Since you took both exams, which one was harder?
It's hard for me to compare the CISSP and CSSLP in terms of difficulty.
The CISSP is a generalist exam which requires a shallow understanding of a broad range of topics. Whereas the CSSLP is a specialist exam which requires a deeper understanding of a narrower range of topics.
I passed the CISSP a number of years ago, so I don't remember the test that well. I do remember that I didn't do a lot of studying before I took and passed the CISSP exam.
For the CSSLP I prepared much more thoroughly, so even though it is probably a harder exam my preparation meant I completed it the fastest (in seconds per question terms) out of all the ISC2 exams I've taken, which in theory meant I found it the easiest.
You also have to factor in the CSSLP was the latest out of six ISC2 exams I've passed (the CISSP was my first) so by the time I took it I was very well acquainted with the style of ISC2 exams which helps, and the knowledge I gained from studying for each of them has been useful for any subsequent exams.
I passed the CSSLP earlier today. It was harder than I thought it would be but I think the questions were very well-crafted. For prep I read the AIO guide and the tests that came along with it. I watched a training course on cybrary but I think it is very high-level but a good aid to assure yourself about concepts. A lot of the tricky questions put me in situations that I remembered being in during my job. So definitely studying and knowing the material is one thing and helps but knowing how to apply it helps too. So if you have also dealt with situations/processes mentioned in the book, I don't think you will have too many problems passing the test. For reference, I have worked in the InfoSec division of a large company for the last 10 years developing/architecting information protection and code signing systems.
Overall, I think the CSSLP questions are a great balance between knowledge and application of that knowledge.
For those that have passed the exam. What would you recommend in order to study/do to pass the exam? (I've been tasked to pass the exam by work to get it by June and this thread has not inspired much confidence )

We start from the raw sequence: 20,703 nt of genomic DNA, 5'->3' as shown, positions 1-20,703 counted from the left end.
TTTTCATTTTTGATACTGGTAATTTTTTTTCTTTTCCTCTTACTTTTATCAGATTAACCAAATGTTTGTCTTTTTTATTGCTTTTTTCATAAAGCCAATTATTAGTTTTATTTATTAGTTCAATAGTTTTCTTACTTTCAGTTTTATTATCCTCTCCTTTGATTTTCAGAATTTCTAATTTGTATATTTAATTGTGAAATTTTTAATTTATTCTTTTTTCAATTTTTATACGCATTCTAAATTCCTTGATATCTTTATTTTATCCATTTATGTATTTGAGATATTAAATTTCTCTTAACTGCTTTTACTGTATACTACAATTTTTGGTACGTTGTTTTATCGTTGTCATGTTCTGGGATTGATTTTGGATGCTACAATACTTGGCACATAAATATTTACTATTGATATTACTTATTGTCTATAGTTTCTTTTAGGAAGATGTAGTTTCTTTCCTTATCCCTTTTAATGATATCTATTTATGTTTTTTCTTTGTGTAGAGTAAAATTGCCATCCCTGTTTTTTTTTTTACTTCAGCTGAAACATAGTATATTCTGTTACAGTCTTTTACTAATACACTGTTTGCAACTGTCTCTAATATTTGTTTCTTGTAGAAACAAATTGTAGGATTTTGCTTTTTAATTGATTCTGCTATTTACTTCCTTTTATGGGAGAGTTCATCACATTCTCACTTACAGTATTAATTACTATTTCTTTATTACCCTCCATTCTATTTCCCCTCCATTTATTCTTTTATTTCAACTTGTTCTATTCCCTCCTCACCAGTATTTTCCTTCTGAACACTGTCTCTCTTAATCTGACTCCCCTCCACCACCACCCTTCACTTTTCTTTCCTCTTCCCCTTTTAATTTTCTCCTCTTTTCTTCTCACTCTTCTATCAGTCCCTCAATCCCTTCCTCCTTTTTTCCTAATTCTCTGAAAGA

Firstly, to add some balance, read the other thread where there has been a 100% pass rate!
Then read the exam outline - there are currently two as the exam is being updated and a new version will take effect in September this year so read the current one given your target date:
Decide which tasks/subtasks you have experience in or knowledge of for each domain as defined in the exam outline.
Review the suggested reference list and read any references you feel will help plug any gaps identified when you reviewed the exam outline:
Finally, finish off by reading one of the main all encompassing references such as the CBK or the Essential CSSLP. This will help reinforce any new concepts learned and help tie all your knowledge and experience together framed in the context of the CSSLP exam.
NB - you can get a discount on the CBK as you're already a member - review the Member Benefits section of the main member portal for details - or buy the Essential CSSLP as it's much cheaper but covers the same content.
I've said it many times, but don't let this thread put you off - the CSSLP exam is nowhere near as bad is as is made out in here.
Good luck with your studies and the exam!
Firstly, thank you AlecTrevelyan for the link to the other thread. I was unaware of it and it is much more balanced then this one.
Secondly, people fail exams. Which is a good thing. Would you want a cert where you just need to read a few books and pass with no experience?
I took the CSSLP exam 4 years ago. It was hard, but fair. There were a few questions that were not covered in the Official guide nor the All in One. But, that is where experience comes in.
Please read he thread Alec posted. Also, please don't be discouraged.
6 or 7 member of the org I work for took the CRISC cert exam, some multiple times. The one who finally passed did it on their third try. I thought I was doomed. Passed it the first time by a fair margin.
Don't give up if you think you have the knowledge, experience and common sense.